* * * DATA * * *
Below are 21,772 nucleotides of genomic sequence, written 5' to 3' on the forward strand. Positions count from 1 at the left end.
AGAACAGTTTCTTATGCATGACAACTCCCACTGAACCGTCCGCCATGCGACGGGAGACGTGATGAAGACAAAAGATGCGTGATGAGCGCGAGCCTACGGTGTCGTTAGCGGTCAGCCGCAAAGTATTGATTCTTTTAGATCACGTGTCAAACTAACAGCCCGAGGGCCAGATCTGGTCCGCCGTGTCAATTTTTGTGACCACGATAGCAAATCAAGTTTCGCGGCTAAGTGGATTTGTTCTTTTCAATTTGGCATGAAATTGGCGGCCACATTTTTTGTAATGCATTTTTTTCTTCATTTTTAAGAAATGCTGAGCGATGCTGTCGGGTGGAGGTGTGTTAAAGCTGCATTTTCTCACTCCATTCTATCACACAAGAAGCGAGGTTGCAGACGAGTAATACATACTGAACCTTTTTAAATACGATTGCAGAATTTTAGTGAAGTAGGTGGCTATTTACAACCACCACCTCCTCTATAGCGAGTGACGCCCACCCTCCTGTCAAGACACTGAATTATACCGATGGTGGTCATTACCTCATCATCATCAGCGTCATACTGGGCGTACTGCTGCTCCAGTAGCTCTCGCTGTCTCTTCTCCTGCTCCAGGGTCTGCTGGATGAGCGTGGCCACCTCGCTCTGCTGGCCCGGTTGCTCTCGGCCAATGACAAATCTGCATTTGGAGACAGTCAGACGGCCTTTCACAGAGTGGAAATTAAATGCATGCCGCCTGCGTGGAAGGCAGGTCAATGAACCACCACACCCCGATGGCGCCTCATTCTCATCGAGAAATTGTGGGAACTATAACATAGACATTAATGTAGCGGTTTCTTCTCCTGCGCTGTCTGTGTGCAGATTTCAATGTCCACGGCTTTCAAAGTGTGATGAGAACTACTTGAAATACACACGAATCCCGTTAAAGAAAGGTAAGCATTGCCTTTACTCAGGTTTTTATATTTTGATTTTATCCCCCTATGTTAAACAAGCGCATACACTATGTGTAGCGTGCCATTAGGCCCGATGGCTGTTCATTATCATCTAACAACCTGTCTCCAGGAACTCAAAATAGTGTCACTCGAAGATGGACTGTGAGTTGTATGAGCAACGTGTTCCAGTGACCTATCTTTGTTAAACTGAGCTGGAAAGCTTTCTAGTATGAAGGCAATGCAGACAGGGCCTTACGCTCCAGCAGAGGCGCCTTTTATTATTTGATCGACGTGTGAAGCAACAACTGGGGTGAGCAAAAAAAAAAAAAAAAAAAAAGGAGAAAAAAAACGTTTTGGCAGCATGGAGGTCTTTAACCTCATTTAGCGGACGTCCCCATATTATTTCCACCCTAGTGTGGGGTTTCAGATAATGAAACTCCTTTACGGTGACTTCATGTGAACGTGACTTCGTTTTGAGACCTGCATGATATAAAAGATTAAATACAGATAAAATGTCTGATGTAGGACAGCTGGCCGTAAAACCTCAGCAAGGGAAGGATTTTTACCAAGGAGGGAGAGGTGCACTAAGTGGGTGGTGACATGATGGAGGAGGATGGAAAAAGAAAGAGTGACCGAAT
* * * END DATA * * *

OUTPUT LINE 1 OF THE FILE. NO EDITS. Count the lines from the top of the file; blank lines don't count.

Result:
Below are 21,772 nucleotides of genomic sequence, written 5' to 3' on the forward strand. Positions count from 1 at the left end.